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01 May 2019

ATO winding up applications


3 min

What can advisors expect in the near future?

This week, the Australian Small Business and Family Enterprise Ombudsman (ASBFEO) released its report on the Australian Taxation Office’s (ATO) early debt recovery action. Commissioner of Taxation, Chris Jordan said that while the ATO would consider the ASBFEO’s recommendations, he pointed out that debt recovery action was only used in exceptional circumstances:

Where there are links to organised crime, phoenixing, evasion or other fraudulent activity, or where we have evidence of the taxpayer dissipating assets or transferring funds to frustrate collection of tax.

As most advisors would be aware, the ATO is quite active when it comes to court winding-up applications filed against delinquent debtors. Usually this form of debt recovery is the last step in the process in view of suitable repayment plans; and not all applications result in the company actually being wound up.

But just how active is the ATO at present?

The current level of winding-up applications being filed by the ATO appears to be steady with statistics collated from the ASIC Published Notices website showing an average of 140 applications since January this year.

ATO winding up applications spiked once again in January 2019 following the trend of an influx of applications following the Christmas period. In fact, the 171 winding up applications filed is the highest January figure since we started our records five years ago.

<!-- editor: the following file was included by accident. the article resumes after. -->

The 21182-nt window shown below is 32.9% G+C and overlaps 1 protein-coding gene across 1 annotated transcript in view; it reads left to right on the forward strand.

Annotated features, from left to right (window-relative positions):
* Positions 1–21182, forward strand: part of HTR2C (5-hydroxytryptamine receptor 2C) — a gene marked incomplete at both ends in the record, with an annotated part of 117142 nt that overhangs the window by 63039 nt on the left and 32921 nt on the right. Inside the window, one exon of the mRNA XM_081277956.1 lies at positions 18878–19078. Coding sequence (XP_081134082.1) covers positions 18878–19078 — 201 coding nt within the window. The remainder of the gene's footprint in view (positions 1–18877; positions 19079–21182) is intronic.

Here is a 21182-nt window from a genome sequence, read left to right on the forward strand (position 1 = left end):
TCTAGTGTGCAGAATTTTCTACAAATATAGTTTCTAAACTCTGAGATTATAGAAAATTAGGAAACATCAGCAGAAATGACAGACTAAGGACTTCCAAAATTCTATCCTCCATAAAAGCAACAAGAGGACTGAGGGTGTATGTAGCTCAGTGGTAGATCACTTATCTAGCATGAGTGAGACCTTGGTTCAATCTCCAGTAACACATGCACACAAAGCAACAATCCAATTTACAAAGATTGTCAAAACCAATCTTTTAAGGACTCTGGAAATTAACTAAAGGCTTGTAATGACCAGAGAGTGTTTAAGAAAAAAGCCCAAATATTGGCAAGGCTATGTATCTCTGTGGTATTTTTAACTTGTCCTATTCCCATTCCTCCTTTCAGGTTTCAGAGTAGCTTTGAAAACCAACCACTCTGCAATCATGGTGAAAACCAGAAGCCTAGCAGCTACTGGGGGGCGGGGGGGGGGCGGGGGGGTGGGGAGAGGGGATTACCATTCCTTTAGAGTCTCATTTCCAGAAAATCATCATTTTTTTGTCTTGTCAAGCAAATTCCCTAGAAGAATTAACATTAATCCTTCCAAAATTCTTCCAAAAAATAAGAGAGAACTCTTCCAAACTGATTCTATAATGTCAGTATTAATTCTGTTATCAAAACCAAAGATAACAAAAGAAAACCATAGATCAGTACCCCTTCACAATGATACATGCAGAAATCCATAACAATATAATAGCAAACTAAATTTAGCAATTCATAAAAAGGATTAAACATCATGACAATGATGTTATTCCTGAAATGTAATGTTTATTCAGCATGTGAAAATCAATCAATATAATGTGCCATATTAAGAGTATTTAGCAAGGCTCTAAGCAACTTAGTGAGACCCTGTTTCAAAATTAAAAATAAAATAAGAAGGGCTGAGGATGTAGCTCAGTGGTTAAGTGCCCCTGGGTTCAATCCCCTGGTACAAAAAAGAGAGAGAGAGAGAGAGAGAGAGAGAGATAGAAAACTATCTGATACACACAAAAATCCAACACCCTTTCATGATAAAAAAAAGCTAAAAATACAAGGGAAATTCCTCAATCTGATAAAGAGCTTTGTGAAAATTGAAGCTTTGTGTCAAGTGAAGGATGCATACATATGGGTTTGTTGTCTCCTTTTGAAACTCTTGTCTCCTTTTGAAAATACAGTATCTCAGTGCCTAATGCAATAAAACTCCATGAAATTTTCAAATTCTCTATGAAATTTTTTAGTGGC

On a calendar month average, since 2017: February, and March this year continued the post-Christmas “what-goes-up-must-come-down” trend and sets the pace with 106 and 145 applications.

However, given the looming end of financial year and the Federal Budget, what can advisors and business owners expect to see?

Historically, June and July are bedfellows to another spike in the numbers. They tout an average[1] of 280 and 257 applications respectively.

OTp GraphMay 19 v2

In late March, it was reported that the ATO had been given more funding in the pursuit of the black economy activity with cash businesses square in its crosshairs. According to Smart Company[2], Chris Jordan said, “there’s $10 billion in unpaid small-business tax outstanding” and that the tax gap figures for 2019 would soon be released.

And while the issue of businesses deliberately manipulating or deceiving the tax system is a critical and ongoing discussion, the ATO is said to recently:

Published an updated set of small-business benchmarks and warned they will be reviewing businesses which are found to be outside of accepted parameters ahead of the end of financial year.

This assertion backed with an injection of public funds along with other government targets such as phoenixing, attests to a changing tax environment and an empowered execution strategy. While we never again see the unprecedented peak of 564 winding up applications recorded in September 2015, an increase from current average in the near future would not be surprising.

Or perhaps it would be wise to consider that a new precedent in winding up applications is imminent.

As always, the advice to those debtors with accumulated tax debts remains unchanged. That is, it is not a question of will the ATO take some form of recovery action, but a question of when. If your client receives any form of formal debt recovery action, our local partners are here to help.


[1] Since our records commenced in July 2014.

[2] Smart Company: A $10 billion deficit: Small businesses are Australia’s biggest tax dodgers, ATO says. Published Monday, 18 March 2019.

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